Does a battery need to be fed voltage greater than its output to charge, even with a diode?

Thread Starter


Joined Aug 26, 2018
Hello, I was wondering if the statement "In order for a rechargeable battery to charge, the battery needs to be fed with a voltage greater than that it outputs." is correct. If so, would that statement still be correct if a diode was used to prevent the battery to be charged from discharging into the source that has a lesser potential.

Any help would be greatly appreciated,



Joined Jun 4, 2014
It would be even more true if you add a diode.
Take a standard car battery. The normal battery voltage is around 12.6V but you charge it you need to feed it with 14.3V. If you add a diode between the charger and the battery then the charger must supply the 14.3V plus another 0.7V to overcome the forward voltage of the diode, so now the charger must supply 15V.


Joined Feb 20, 2016
Think of it as a water tank.
You cannot put more water into the tank unless the supply pressure is greater than the tank pressure. The diode is a one way valve so now the supply pressure will need to be even a bit higher as it has to open the valve too.


Joined Mar 30, 2015
Yes, the voltage used to charge a battery must be greater than it's nominal voltage; otherwise, current won't flow. If you add a diode, the charging voltage must be increased by the voltage drop of the diode.

If you specify battery chemistry, we can provide more detailed information.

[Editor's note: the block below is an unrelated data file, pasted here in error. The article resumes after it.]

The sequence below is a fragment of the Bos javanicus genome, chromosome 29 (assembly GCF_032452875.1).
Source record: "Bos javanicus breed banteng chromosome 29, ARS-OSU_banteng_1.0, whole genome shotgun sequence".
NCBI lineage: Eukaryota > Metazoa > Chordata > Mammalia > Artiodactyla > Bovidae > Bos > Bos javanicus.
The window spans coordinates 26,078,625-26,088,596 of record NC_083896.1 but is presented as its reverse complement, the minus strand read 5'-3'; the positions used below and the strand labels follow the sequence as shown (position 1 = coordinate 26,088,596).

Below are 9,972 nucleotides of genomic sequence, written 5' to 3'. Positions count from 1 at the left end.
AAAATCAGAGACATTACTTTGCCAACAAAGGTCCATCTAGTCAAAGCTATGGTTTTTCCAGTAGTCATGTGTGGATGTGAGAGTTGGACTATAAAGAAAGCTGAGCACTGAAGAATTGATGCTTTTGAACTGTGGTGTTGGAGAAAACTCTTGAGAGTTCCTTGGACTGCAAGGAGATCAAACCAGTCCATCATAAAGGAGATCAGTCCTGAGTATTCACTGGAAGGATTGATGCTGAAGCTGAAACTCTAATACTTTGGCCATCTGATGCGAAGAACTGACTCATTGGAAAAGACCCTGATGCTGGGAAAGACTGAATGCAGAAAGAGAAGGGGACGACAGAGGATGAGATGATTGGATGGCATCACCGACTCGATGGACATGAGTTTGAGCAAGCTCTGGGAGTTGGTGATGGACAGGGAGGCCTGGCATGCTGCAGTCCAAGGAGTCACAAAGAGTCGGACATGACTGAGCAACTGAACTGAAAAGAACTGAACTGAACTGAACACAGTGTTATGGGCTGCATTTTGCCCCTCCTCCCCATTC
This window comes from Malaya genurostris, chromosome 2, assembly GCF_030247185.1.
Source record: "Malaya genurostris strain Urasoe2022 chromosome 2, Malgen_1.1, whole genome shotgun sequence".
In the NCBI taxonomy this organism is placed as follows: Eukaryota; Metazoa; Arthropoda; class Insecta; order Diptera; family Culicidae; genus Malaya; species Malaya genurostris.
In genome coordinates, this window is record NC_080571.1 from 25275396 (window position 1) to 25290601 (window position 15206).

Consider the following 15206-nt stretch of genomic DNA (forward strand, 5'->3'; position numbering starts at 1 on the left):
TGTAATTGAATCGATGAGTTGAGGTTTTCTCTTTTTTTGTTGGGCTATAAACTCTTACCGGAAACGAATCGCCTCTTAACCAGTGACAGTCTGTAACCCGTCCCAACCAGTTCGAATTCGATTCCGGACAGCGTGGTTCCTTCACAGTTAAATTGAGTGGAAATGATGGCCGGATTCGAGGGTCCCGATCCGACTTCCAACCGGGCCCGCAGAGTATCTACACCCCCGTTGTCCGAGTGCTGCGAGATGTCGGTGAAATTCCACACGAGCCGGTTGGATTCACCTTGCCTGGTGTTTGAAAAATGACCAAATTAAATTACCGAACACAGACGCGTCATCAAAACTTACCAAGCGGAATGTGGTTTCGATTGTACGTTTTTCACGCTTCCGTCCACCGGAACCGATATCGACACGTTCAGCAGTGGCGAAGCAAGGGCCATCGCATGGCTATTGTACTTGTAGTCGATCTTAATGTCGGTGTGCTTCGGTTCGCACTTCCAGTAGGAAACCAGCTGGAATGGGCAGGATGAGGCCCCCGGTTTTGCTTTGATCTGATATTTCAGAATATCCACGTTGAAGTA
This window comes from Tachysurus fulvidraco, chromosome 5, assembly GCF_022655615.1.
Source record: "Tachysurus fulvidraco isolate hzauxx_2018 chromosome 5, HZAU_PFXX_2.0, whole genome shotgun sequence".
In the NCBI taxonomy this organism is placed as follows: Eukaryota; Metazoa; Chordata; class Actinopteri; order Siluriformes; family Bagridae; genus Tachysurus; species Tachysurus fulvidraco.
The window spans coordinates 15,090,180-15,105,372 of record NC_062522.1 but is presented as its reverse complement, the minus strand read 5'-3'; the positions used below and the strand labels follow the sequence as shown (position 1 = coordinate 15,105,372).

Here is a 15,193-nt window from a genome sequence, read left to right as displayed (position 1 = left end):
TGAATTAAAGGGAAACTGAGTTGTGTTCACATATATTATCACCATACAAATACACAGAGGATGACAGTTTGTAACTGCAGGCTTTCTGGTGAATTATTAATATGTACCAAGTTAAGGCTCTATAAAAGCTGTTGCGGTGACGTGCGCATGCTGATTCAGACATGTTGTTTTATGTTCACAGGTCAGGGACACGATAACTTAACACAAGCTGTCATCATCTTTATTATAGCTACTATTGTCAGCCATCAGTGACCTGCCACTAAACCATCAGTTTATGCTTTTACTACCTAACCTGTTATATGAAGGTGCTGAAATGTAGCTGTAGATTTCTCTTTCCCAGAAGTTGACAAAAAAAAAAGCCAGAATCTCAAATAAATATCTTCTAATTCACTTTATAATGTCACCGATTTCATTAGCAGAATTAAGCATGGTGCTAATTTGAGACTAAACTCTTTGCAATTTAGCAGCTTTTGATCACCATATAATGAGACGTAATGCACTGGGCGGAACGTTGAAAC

The correct charging voltage for a lead acid battery is 2.3-2.45V per cell. A 12V battery has 6 cells with a nominal voltage of 2V each. So the charging voltage would be 13.8-14.7V. Not charging sufficiently "hard" will result in the build up of sulfation; which will eventually short the cell.

Some batteries tolerate improper charging better than others. Improper charging leads to early end of life. is my go to site for battery information. Here's the article on lead acid:

Thread Starter


Joined Aug 26, 2018
Thank you very much everyone for clarifying. You've provided some excellent and insightful comments which I really appreciate. Nice analogy too.

Thanks again,



Joined Jan 27, 2019
Just to add a point which might be relevant:

A battery will charge up to the supply voltage of a charger but not above it, even if the chemistry is capable, at full charge of providing a higher voltage.

This is not contradicting the answers above, but adding something that might not be obvious.